Joseph 'Joe' Aiston was born in Blaydon-on-Tyne, County Durham, England on the 11th September 1895, the son of John and Magdalene Aiston. He was the ninth of twelve children. The family home was at 18, John Street, Blaydon-on-Tyne, County Durham.
In 1912 he sailed to the United States of America on board the Lusitania, arriving at Ellis Island on the 19th June. He must have had a medical problem when he arrived as he was detained in the hospital on Ellis Island until his brother, William, secured his release.
He settled with his brother in Brooklyn, New York City, where he found work in a shipyard, although on entering the United States of America, he gave his occupation as being a bricklayer.
On the outbreak of War in Europe, Joe was anxious to return home to enlist in the army; however he had to wait for payment of compensation for a work-related accident which resulted in him losing part of a finger
In April 1915, he booked as a second cabin passenger on the Lusitania. Having joined her at her berth at Pier 54 in New York harbour on the morning of 1st May 1915, in time for her scheduled 10.00 a.m. sailing, like all the other passengers and crew, he had to wait until 12.27 p.m. until she actually left port. This was because she had to wait to embark passengers, some crew and some cargo from the Anchor Lines ship the
Cameronia which the British Admiralty had requisitioned for war service as a troop ship.
Then, six days out of New York and only hours away from her Liverpool destination, the
Lusitania was torpedoed and sunk on the afternoon of 7th May, by the German submarine
U-20. Joseph Aiston survived this sinking, however and after being rescued from the sea, he was landed at Queenstown on the evening of 7th May, from where he was able to send a telegram to his parents in Blaydon, the day after, to tell them that he was safe.
He returned home there on 12th May 1915 and related his story to a reporter of
The Newcastle Daily Chronicle in an article which was published the following day. He said that he was sitting on the second class deck when the torpedo struck and he was knocked off his seat and almost drowned, by the force of the water that was thrown onto the deck by the explosion. He continued: -
Most of the people made for the lounge, and there was not so much excitement onboard as might have been expected under the trying circumstances. The people were quite calm and well behaved. Shortly after I had been knocked off my seat there was a rush for the lifeboats and lifebelts because the ship appeared to be sinking fast. She remained afloat for about eight minutes.
Someone had shouted out "All out of the lifeboats; the ship is all right, she won't sink." Just at that time I was on the edge of a lifeboat, and in the act of shoving it off. I came back on deck, and a few minutes afterwards there was another awful explosion and the decks from above began to fall upon the passengers, and the boat began to sink rapidly. It sank four minutes water.
I got a lifebelt and remained on deck until the boat went under the water. I was carried down by the suction of the vessel, and was under the water for what seemed to me to be a long time. On coming to the surface, I got hold of a log, and clung on to it for fully a quarter of an hour before I was picked up by one of the lifeboats and afterwards taken to a fishing vessel.
There was a number of people struggling and moaning in the water and mothers crying for their children. I saw one of the lifeboats fall from the derricks a distance of some 60 feet. It was full of woman and children and capsized. Most of the occupants were drowned. I saw two babies about three years of age floating on the water dead.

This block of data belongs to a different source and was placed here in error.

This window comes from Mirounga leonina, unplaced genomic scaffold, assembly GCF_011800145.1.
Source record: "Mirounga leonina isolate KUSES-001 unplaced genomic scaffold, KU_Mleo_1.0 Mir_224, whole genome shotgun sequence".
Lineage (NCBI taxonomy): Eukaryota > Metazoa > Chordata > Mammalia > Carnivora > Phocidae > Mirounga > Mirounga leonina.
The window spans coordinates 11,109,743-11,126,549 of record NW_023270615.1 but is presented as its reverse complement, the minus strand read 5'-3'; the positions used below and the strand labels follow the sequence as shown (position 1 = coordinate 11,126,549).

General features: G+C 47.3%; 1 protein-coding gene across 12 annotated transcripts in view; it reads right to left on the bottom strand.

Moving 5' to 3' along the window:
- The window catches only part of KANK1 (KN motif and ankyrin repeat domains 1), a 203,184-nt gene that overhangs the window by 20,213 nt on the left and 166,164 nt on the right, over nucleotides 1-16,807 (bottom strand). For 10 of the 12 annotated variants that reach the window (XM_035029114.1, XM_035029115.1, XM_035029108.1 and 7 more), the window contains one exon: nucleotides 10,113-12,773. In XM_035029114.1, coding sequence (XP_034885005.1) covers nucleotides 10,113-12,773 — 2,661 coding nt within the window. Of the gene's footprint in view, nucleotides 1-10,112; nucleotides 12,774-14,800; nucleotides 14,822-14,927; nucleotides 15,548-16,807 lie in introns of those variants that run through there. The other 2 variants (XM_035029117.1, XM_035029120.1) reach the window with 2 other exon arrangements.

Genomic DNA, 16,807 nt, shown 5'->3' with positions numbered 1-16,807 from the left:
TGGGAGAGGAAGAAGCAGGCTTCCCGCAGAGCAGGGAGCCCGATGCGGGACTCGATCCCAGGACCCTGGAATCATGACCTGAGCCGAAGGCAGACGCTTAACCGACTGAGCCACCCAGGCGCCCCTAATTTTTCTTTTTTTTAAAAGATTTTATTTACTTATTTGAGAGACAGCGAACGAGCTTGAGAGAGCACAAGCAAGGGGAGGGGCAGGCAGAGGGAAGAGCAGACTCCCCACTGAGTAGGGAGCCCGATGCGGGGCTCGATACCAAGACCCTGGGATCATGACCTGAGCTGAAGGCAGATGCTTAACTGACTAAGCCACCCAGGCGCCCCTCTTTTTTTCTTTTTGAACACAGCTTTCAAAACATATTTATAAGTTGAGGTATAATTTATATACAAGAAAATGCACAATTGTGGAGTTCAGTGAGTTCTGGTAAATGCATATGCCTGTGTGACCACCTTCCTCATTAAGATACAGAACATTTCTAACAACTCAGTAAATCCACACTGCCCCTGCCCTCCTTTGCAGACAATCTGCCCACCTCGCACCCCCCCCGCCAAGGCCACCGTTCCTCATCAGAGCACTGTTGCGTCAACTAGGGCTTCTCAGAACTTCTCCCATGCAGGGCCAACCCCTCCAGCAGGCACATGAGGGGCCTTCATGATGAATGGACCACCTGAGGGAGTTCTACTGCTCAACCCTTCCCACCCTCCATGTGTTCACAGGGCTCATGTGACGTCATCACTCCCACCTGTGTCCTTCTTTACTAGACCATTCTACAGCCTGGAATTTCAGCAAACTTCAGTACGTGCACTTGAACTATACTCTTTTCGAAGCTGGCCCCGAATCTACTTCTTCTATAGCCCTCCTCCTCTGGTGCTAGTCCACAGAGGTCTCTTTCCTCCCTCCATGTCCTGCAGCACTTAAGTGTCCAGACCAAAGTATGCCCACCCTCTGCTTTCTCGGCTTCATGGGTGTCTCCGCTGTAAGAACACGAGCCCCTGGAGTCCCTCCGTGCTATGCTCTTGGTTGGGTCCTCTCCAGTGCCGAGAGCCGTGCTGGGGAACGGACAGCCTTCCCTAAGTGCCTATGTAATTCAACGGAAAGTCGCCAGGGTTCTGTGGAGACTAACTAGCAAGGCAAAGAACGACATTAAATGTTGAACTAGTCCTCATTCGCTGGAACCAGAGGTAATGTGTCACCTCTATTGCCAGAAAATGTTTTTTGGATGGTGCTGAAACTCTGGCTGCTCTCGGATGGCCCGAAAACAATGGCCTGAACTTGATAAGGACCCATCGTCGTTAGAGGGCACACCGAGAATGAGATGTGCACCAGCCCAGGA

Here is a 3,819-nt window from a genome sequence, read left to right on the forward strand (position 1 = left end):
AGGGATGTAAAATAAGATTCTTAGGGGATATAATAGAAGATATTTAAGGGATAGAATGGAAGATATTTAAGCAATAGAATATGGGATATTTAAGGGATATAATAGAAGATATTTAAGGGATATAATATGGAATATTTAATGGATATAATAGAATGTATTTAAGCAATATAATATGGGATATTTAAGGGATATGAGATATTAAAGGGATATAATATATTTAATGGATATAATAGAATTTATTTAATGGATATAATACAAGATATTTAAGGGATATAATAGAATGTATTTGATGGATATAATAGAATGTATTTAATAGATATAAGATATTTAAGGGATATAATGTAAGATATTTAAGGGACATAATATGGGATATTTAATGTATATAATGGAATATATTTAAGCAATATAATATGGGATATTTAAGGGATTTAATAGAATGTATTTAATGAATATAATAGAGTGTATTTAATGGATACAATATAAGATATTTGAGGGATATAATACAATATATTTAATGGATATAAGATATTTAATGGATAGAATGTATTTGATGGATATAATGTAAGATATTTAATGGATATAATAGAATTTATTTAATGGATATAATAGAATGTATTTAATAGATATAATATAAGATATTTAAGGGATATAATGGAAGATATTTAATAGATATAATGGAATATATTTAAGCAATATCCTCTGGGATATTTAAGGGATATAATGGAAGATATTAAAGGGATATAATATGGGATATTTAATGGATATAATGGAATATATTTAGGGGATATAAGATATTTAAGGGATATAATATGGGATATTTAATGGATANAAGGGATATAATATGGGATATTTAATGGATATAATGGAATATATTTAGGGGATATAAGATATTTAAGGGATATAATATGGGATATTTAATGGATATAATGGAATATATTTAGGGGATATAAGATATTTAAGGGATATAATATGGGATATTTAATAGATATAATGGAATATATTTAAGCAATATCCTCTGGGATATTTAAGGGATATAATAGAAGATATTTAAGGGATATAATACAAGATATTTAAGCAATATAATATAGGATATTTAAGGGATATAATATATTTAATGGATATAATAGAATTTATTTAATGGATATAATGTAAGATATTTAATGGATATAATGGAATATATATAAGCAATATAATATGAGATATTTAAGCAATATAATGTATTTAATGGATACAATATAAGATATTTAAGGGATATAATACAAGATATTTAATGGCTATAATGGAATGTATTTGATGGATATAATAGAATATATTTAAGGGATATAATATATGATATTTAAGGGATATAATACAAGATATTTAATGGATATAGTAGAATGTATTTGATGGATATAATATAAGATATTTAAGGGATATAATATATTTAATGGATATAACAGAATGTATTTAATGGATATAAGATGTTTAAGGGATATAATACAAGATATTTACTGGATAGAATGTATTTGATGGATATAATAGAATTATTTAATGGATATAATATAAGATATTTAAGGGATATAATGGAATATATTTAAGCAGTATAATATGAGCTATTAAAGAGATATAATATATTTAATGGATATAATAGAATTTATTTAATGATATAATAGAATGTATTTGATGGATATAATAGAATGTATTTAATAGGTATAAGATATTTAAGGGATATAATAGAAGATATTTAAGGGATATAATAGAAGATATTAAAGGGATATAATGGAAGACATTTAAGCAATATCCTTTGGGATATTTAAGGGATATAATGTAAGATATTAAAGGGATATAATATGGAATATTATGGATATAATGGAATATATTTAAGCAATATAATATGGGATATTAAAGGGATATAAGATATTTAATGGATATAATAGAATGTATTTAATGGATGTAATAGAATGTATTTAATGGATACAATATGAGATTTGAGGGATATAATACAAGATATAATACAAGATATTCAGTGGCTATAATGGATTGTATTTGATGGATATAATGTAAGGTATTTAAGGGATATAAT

Mr. Aiston also said that after the ship was struck, someone shouted “Here's a ship coming to our assistance”, and the passengers commenced to clap their hands with joy. Unfortunately there was no ship there.
He was full of praise for the treatment and kindness given to all the survivors after being landed at Queenstown, but had lost all his belongings except for £2 in money and some papers. He also stated that although some people had spoken of suffocating fumes having been emitted from the torpedo, he himself had not detected any.
In the summer of 1915, he applied for financial assistance to The Lusitania Relief Fund, which had been set up after the disaster by The Lord Mayor of Liverpool and other worthy dignitaries, to help those survivors and relatives of the dead, who found themselves in difficulties as a result of the sinking. The committee administering the fund declined to make any payment to him, finding that he was in full-time employment with Armstrong’s, and therefore not in need of assistance.
Joe later enlisted in the British Army, joining the Essex Regiment, and served in Palestine.
Joseph married Susan Dinah Maund in Worcester in 1923; who was his sister-in-law! Joseph’s brother William was married to Susan’s sister Emma! He settled with his wife and daughter, named Marjorie, in Worcestershire, England.
Joe Aiston died on 3rd March 1974 at Pershore, Worcestershire. He was aged 88 years. He was buried in St. Edmunds Churchyard, Stoulton, Worcestershire. His wife died in 1992, and is interred with him.
Register of Births, Marriages and Deaths, 1901 Census of England & Wales, 1911 Census of England & Wales, New York Passenger Lists 1820 - 1957, Liverpool Records Office, Cunard Records, Gateshead Evening Mail, Illustrated Chronicle, Newcastle Daily Chronicle, Graham Maddocks, Sue Hancock, Graham Maddocks, Geoff Whitfield, Michael Poirier, Jim Kalafus, Cliff Barry, Paul Latimer, Norman Gray.
Copyright © Peter Kelly